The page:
The night before, Adolph had been working late in the basement of the factory. He had the night watchman help him turn on the steam then sent him to a drug store to buy some patent medicine. The next day he had some workers clean in and around a large vat in the basement. It contained some thick, foul smelling, reddish scum and the same substance was spattered on the floor of the basement. The watchman was suspicious and went to the police, who had the vat drained and inside they found what appeared to be pieces of bone. They also found some metal corset stays and two rings, one engraved with the initials L. L. The police discovered that Luetgert had recently purchased large amounts of arsenic and potash, a powerful alkali used in making soap. The following morning Adolph Luetgert was arrested for the murder of his wife Louise. Police believed he had murdered her and dissolved the corpse in a vat of boiling potash.

Trials: 1. August 1897,  2. January 1898

Adolph Luetgert's trial in August, 1897 was a spectacle from the beginning. Over a thousand spectators filled the courtroom every day. Women especially flocked in to get even a glimpse of the killer. Reporters came from newspapers all across America, including Julian Hawthorne, son of author Nathanial Hawthorne, writing for the New York Journal.

The prosecution faced a number of challenges in their case against Leutgert. First was the absence of a corpse. They claimed Adolph had completely and permanently disposed of the body, but the defense claimed that Louise was not dead, she had just left her husband. They were confident she would turn up at and save Adolph. In fact, there had been dozen's of sightings of Mrs. Luetgert throughout America. Most were proven to be hoaxes, the rest were found to be insane or alcoholic women seen wandering alone.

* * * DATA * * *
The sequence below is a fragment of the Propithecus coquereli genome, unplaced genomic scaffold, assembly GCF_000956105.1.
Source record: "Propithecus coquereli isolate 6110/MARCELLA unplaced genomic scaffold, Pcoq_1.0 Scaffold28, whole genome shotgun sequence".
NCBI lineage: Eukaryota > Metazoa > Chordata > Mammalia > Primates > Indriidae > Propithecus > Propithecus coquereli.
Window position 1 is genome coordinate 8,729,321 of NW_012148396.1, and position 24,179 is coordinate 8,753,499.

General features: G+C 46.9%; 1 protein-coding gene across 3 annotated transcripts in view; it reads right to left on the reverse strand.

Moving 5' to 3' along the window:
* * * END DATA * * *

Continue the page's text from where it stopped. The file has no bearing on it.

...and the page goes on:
The second challenge was proving that the debris in the bottom of the vat actually constituted the remains Louise Luetgert. The prosecution had bone experts testifying that the fragments found were from the bones of a small woman. The defense had experts who testified that it was impossible to say they were even human. Each side did its own experiments, dissolving cadavers in vats of potash; each side proved its own assertion.

In the end the prosecution was not able to convince twelve men of Luetgert's guilt. The trial ended in a hung jury.

The second trial began in January 1897. This time the expert testimony of George Dorsey, anthropologist at Chicago's Field Columbian Museum was convincing. Though Adolph Lueggert, through direct and cross examination, testified in his own behalf for 18 1/2 hours, the jury returned a verdict of guilty.

Verdict:  1. Hung Jury, 2. Guilty of murder


Aftermath:

Adolph Luetgert was given a life sentence at Joliet Prison. He died of heart problems on July 27, 1899.

Though it was proven that Louise Luetgert's murder had nothing to do with the manufacture of sausages, sausage sales in Chicago, by all makers, suffered during Adolph's arrest and trial.




Sources:
Websites:
Forensics Story

Books:

Loerzel, Robert. Alchemy of Bones: Chicago's Luetgert Murder Case of 1897. New York: University of Illinois, 2007.

Duke, Thomas Samuel, Celebrated criminal cases of America. San Francisco, The James H. Barry company, 1910.



2 comments :

Anonymous says:
August 6, 2011 at 3:17 AM

maybe he killed her in a sasage maker

Caroline says:
March 1, 2012 at 3:49 PM

I have a pretty strong stomach - I can handle some pretty gruesome stuff - but this does it for me. I'm glad I'm already a vegetarian because I could never eat sausage after this one. Just too creepy.